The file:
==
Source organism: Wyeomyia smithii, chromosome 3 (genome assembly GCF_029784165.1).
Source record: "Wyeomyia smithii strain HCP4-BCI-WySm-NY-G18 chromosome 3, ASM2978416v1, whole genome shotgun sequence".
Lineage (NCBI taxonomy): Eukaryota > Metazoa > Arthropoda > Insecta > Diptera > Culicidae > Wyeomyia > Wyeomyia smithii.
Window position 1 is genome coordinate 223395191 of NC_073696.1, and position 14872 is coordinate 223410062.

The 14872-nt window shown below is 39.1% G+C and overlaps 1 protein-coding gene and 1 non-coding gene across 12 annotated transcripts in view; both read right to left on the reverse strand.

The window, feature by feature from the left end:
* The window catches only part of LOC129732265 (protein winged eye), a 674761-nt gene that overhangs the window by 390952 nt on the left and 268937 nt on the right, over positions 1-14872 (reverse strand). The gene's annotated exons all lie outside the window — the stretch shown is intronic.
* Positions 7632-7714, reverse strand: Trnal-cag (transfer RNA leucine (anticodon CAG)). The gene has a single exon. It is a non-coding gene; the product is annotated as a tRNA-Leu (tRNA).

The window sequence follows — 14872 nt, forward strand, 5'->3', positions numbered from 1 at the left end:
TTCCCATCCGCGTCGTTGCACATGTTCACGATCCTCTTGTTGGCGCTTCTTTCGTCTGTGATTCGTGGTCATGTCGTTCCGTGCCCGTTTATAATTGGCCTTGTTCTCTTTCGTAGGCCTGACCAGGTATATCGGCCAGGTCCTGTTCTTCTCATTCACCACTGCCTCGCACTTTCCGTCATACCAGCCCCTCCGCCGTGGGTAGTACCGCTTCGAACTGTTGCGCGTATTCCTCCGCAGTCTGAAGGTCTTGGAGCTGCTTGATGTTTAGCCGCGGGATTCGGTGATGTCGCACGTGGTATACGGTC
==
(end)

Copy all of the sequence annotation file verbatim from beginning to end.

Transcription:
Source organism: Wyeomyia smithii, chromosome 3 (genome assembly GCF_029784165.1).
Source record: "Wyeomyia smithii strain HCP4-BCI-WySm-NY-G18 chromosome 3, ASM2978416v1, whole genome shotgun sequence".
Lineage (NCBI taxonomy): Eukaryota > Metazoa > Arthropoda > Insecta > Diptera > Culicidae > Wyeomyia > Wyeomyia smithii.
Window position 1 is genome coordinate 223395191 of NC_073696.1, and position 14872 is coordinate 223410062.

The 14872-nt window shown below is 39.1% G+C and overlaps 1 protein-coding gene and 1 non-coding gene across 12 annotated transcripts in view; both read right to left on the reverse strand.

The window, feature by feature from the left end:
* The window catches only part of LOC129732265 (protein winged eye), a 674761-nt gene that overhangs the window by 390952 nt on the left and 268937 nt on the right, over positions 1-14872 (reverse strand). The gene's annotated exons all lie outside the window — the stretch shown is intronic.
* Positions 7632-7714, reverse strand: Trnal-cag (transfer RNA leucine (anticodon CAG)). The gene has a single exon. It is a non-coding gene; the product is annotated as a tRNA-Leu (tRNA).

The window sequence follows — 14872 nt, forward strand, 5'->3', positions numbered from 1 at the left end:
TTCCCATCCGCGTCGTTGCACATGTTCACGATCCTCTTGTTGGCGCTTCTTTCGTCTGTGATTCGTGGTCATGTCGTTCCGTGCCCGTTTATAATTGGCCTTGTTCTCTTTCGTAGGCCTGACCAGGTATATCGGCCAGGTCCTGTTCTTCTCATTCACCACTGCCTCGCACTTTCCGTCATACCAGCCCCTCCGCCGTGGGTAGTACCGCTTCGAACTGTTGCGCGTATTCCTCCGCAGTCTGAAGGTCTTGGAGCTGCTTGATGTTTAGCCGCGGGATTCGGTGATGTCGCACGTGGTATACGGTC